top of page

Support for Veteran Amputees

Updated: Sep 6, 2022

This Remembrance Sunday, we wanted to highlight some of the amazing organisations who are working hard behind the scenes to support UK veterans, including those who may have suffered limb loss and other life-changing injuries while in service.

Many of these charities were founded by - or inspired – by former service men and women. What they all share is a commitment to supporting veterans to live life to the full, whatever each individual’s personal challenges may be.

At Koalaa, we are proud to have formed relationships with a number of these organisations, including our good friends at the Douglas Bader Foundation. Working closely alongside the NHS, they are changing lives and making a difference, every single day.

We would also like to give a special shoutout to all the specialist clinics across the UK who are working hard in this space too.


Blesma, The Limbless Veterans, is dedicated to assisting serving and ex-Service men and women who have suffered life-changing limb loss or the use of a limb, an eye or loss of sight in the honourable service of our country.

The charity offers advice and support, as well as financial assistance to help with the additional costs of disability. It also organises a range of activities to help limbless veterans stay active.

Douglas Bader Foundation

The Douglas Bader Foundation exists to advance and promote the physical, mental and spiritual welfare of persons who are born without or have lost one or more limbs, or are otherwise physically disabled.

The charity was founded in honour of Sir Douglas Bader in 1982 by family and friends – several of whom had flown side by side with him during World War 2. Douglas Bader, who was a double amputee, was honoured in 1976 with a Knighthood for his work on behalf of people with disabilities.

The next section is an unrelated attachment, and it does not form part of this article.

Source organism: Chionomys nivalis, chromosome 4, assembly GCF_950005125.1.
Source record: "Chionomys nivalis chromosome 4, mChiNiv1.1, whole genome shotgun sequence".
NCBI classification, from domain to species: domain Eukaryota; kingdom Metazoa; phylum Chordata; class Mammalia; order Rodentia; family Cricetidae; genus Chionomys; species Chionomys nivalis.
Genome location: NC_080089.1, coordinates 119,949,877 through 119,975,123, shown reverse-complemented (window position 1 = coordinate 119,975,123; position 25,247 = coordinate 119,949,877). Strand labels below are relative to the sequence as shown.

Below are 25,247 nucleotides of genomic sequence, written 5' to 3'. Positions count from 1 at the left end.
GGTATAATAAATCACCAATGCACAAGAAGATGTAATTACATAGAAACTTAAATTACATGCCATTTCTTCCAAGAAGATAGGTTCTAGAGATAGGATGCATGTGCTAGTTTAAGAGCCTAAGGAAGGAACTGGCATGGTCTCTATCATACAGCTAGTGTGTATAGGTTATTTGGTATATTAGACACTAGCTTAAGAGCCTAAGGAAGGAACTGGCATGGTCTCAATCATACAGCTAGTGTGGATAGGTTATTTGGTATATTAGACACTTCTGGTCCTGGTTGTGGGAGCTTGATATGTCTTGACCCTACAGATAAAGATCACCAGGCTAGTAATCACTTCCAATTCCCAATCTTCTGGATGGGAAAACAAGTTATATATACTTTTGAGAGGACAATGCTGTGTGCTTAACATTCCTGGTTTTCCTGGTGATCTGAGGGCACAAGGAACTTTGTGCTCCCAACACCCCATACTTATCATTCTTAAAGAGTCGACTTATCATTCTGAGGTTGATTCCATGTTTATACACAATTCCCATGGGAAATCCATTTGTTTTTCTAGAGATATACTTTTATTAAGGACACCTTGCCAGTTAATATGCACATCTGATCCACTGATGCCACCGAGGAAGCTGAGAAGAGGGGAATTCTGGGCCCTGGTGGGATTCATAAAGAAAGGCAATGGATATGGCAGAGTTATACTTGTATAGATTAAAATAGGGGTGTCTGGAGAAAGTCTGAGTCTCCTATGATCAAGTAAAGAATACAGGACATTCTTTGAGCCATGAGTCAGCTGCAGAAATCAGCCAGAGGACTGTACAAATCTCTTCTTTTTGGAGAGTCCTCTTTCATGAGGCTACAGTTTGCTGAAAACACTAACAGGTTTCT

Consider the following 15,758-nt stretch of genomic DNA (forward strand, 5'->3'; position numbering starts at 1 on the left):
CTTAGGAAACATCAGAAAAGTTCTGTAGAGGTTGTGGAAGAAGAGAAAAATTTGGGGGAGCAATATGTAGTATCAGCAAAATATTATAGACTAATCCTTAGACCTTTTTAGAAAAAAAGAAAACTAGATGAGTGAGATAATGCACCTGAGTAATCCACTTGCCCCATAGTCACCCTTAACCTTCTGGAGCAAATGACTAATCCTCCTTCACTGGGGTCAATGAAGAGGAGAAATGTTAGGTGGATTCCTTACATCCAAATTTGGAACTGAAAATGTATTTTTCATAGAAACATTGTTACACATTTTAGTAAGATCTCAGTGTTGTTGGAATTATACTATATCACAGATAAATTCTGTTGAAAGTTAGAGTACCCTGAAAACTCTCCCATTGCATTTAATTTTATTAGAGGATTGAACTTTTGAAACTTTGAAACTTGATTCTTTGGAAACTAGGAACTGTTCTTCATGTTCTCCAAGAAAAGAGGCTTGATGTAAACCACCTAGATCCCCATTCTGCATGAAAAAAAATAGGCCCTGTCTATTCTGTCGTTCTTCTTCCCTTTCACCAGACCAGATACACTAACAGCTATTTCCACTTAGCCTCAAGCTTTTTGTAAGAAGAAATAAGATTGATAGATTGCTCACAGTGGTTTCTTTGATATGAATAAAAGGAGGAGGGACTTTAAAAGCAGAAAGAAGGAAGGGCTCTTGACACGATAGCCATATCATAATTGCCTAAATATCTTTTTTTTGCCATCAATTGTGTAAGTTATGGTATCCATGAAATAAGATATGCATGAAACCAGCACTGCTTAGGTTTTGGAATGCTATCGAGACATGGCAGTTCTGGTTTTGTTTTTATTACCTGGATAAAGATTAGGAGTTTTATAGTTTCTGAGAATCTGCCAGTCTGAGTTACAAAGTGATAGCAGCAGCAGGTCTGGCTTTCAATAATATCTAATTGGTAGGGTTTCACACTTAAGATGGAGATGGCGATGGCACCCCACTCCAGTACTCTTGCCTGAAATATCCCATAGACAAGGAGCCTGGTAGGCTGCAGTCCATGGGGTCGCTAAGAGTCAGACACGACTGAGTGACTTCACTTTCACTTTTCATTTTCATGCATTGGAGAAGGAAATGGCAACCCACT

Walking With The Wounded

WWTW supports those who have served in the Armed Forces and their families; empowering them to regain their independence, thrive and contribute to the community. The charity focused on four key areas - employment, mental health, care coordination and volunteering to save jobs, homes, relationships and lives for the veterans who are struggling since leaving the military.

The charity provides a range of support services and holds a number of challenge events throughout the year. WWTW has also worked in partnership with the NHS for many years.


REORG was created to provide a platform for serving personnel and veterans to learn Brazilian Jiu Jitsu, as part of their recovery pathway and to combat the challenge of poor mental health and physical disabilities. It was founded by former Royal Marine's C/Sgt Sam Sheriff to give drive and purpose to service personnel transitioning out of the military, who may be suffering the after-effects of physical and psychological trauma.

The charities Trustees include Mark Ormrod MBE, the UK’s first triple amputee to survive the Afghanistan conflict.

Help for Heroes

Help for Heroes provides physical, psychological, financial and welfare support to wounded, injured and sick service personnel and veterans, and their families. The charity was founded in 2007 and offers a range of support, including grants for wounded veterans, welfare services and a broad range of advice and information.

Royal British Legion

The Royal British Legion is at the heart of a national network that supports the Armed Forces community. It is the country’s largest Armed Forces charity, with 180,000 members, 110,000 volunteers and a network of partners and charities; providing support wherever and whenever it’s needed.

For serving personnel, veterans and armed forces families, The Royal British Legion provides advice and support on wellbeing through its website and community branches. For additional advice and support, the Royal British Legion also has an online chat and helpline that is open 8am to 8pm, 7 days a week.

In times of crisis

If you’re struggling, please remember you’re not alone.

The Samaritans are always just a phone call away. Dial 116 123. It’s free, anonymous and they're always open.

65 views0 comments

Recent Posts

See All


bottom of page